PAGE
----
Ridiculously low levels of car inventories are creating interesting dilemmas for millions of drivers with expiring car leases.
Bite the bullet and pay $300 or more a month to lease a new car or SUV, If you could find what you want? Or decide that maybe you’re looking at one incredible deal on a used car parked in your driveway?
All sorts of quirks have hit the car and truck market ever since the start of the COVID-19 pandemic more than two years ago, including some shocking spikes in used car prices.
The Consumer Price Index data released Wednesday indicated that used car and truck prices rose just 7.1% over the last 12 months through June. The year-over-year increase was 16.1% for May.
A year ago, things looked far worse when prices of used cars and trucks spiked by 45.2% in the 12 months through June 2021, the largest 12-month change ever reported for that index, according to the US Bureau of Labor Statistics.
The inflationary pull that drove up used car prices can work in the favor of drivers with car or truck leases that expire soon, perhaps without some consumers even realizing it.
Many consumers should not opt for business as usual and just return the car to the dealer when the lease ends without reviewing their options.
“We all believe the best deal in the market right now is a leased vehicle coming to term,” said Mark Schirmer, director of corporate communications for Cox Automotive. Schirmer noted that he bought his own car when it came off lease in May.
“The luckiest people right now are the ones who have a car coming off lease.”
The reason? If you’re the current driver, you might be able to buy your leased car or truck at a bargain price.
Luck might be debatable. If your lease is expiring, it has gotten far tougher than a few years ago to just turn around and find an incredible lease deal without a good-sized down payment.
And finding a bargain — or even an affordable used car or truck — isn’t simple, either. On average, 5-year-old cars sold for roughly $27.415 in June — up 14.1% from an average of $24,036 a year ago, according to research firm Edmunds.com.
The odd truth is that the buyback price for a car leased three years ago is often far lower than the price you’d pay for a similar used car somewhere — if you could find it, according to Ivan Drury, senior manager of insights at the auto market research firm Edmunds.com.
What’s known as the residual value is written into the original lease and basically an estimate or forecast of what the car or truck might be worth at the end of the lease.
The estimates, thanks to the economic upheaval created by the pandemic, proved to be dead wrong in most cases.
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The residual value could be $5,000 or $6,000 — or even $10,000 or more on a big truck or luxury vehicle — lower than what it would cost to buy a similar vehicle on the lot.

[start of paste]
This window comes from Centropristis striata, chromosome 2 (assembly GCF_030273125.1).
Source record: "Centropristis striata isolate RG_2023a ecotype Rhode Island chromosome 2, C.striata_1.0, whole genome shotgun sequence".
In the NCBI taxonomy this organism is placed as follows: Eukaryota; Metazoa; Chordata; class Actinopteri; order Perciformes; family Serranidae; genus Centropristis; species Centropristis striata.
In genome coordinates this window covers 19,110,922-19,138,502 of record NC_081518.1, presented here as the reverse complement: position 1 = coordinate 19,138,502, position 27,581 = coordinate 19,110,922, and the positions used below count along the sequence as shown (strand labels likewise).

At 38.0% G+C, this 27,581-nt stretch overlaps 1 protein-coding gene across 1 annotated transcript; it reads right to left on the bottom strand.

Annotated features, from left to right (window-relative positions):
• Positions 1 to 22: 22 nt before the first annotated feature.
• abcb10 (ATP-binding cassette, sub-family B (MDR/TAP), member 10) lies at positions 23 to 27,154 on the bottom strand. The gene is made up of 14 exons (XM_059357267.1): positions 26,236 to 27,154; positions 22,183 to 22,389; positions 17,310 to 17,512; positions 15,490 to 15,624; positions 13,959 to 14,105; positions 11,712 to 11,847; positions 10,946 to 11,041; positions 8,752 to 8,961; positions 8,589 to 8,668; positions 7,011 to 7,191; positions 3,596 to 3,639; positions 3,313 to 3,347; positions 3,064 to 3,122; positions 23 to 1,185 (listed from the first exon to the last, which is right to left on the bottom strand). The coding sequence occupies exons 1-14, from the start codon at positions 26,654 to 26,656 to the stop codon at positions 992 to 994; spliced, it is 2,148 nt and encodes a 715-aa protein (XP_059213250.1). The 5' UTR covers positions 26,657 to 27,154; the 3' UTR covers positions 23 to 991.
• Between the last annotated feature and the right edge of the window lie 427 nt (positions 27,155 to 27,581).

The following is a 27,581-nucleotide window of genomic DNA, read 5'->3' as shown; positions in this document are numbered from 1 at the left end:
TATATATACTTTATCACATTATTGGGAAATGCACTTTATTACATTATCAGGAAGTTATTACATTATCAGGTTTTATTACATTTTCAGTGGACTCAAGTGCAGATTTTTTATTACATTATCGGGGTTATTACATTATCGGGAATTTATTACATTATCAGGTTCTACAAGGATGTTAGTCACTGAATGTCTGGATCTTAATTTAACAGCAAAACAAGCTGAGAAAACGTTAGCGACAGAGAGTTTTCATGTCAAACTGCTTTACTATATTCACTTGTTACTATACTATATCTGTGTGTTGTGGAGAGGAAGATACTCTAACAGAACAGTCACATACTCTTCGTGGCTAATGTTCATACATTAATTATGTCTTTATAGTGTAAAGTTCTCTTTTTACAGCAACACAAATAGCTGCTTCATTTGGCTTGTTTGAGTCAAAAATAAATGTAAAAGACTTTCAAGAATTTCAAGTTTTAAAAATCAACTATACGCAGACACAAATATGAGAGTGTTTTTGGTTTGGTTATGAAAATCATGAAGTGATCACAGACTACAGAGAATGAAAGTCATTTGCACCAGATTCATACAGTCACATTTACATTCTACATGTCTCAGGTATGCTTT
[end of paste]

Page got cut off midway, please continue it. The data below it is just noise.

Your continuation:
Once the dealer gets that car or truck after it is turned in when the lease expires, the price skyrockets.
Three years ago, of course, no one was predicting the supply chain disruptions — and skyrocketing demand — that we’ve seen the last few years.
A lease taken out in 2019 was written long before semiconductor shortages triggered production problems for new cars — and drove up the value of used cars to levels not seen in decades.
After doing some research, Drury said, many drivers will discover they’re actually better off buying their leased vehicle at the end of the lease because of the shortage of new cars and the extraordinarily high values for used cars now.
No, this idea will not work for everyone. If you absolutely hate driving that huge pickup you leased a few years ago now that gas prices have soared, you might want to move on to an electric vehicle or an SUV or car that has better gas mileage.
How do you know if a lease buyout might work for you? The first step is to look in your lease agreement for information about the purchase-option price and any purchase-option fee.
It’s written on the original paperwork or you can contact the finance company. Not all leasing agreements allow you to buy the vehicle after your lease term ends but many do. (For example, Ford removed the buyout option for customers who lease electric vehicles, such as the Mustang Mach-E and F-150 Lightning, beginning June 15 and after, according to Margaret Mellott, a spokesperson for Ford Credit Communications.)
You need to notify your leasing company before the lease ends.
You should expect to pay sales tax in most states if you buy out a vehicle at the end of the lease term. And there are titles and registration fees.
In most cases, Drury said, your vehicle’s buyout price is going to be much lower than the market value on a used car lot. Some exceptions, of course, apply, such as if you have way too many miles on the car or it’s in very bad condition.
Then, find out the market value of your vehicle. Get some initial offers and appraisals to gauge what kind of price you’d get for your specific car, based on its condition. You can’t get a great price if you’re car has been in a big accident and has a branded title.
Some consumers warn that you might not get the top dollar spotted with an “instant offer” online through Kelley Blue Book or others, either, because the small print notes that the dealer could offer less than that offer “pending inspection.”
Schirmer said he and his wife knew a year ago that they wanted to buy the Subaru Outback that they leased in spring 2019. She likes the car. And he knew that used car prices had skyrocketed, making the buyout price of less than $21,000 attractive.